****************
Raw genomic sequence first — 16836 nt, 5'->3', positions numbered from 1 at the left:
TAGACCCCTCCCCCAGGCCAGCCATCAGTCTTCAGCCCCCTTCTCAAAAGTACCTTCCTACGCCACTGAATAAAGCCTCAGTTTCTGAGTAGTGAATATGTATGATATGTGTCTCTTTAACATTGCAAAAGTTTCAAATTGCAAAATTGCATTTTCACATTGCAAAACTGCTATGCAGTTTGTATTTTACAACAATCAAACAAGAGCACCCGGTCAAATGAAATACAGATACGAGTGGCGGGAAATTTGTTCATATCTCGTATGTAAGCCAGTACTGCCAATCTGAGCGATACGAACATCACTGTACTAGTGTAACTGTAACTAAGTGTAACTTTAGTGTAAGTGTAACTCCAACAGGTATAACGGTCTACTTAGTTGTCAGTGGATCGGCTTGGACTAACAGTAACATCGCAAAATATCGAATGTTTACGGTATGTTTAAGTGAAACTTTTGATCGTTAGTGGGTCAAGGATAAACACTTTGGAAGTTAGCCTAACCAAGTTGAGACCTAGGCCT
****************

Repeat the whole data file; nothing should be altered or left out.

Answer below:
Raw genomic sequence first — 16836 nt, 5'->3', positions numbered from 1 at the left:
TAGACCCCTCCCCCAGGCCAGCCATCAGTCTTCAGCCCCCTTCTCAAAAGTACCTTCCTACGCCACTGAATAAAGCCTCAGTTTCTGAGTAGTGAATATGTATGATATGTGTCTCTTTAACATTGCAAAAGTTTCAAATTGCAAAATTGCATTTTCACATTGCAAAACTGCTATGCAGTTTGTATTTTACAACAATCAAACAAGAGCACCCGGTCAAATGAAATACAGATACGAGTGGCGGGAAATTTGTTCATATCTCGTATGTAAGCCAGTACTGCCAATCTGAGCGATACGAACATCACTGTACTAGTGTAACTGTAACTAAGTGTAACTTTAGTGTAAGTGTAACTCCAACAGGTATAACGGTCTACTTAGTTGTCAGTGGATCGGCTTGGACTAACAGTAACATCGCAAAATATCGAATGTTTACGGTATGTTTAAGTGAAACTTTTGATCGTTAGTGGGTCAAGGATAAACACTTTGGAAGTTAGCCTAACCAAGTTGAGACCTAGGCCT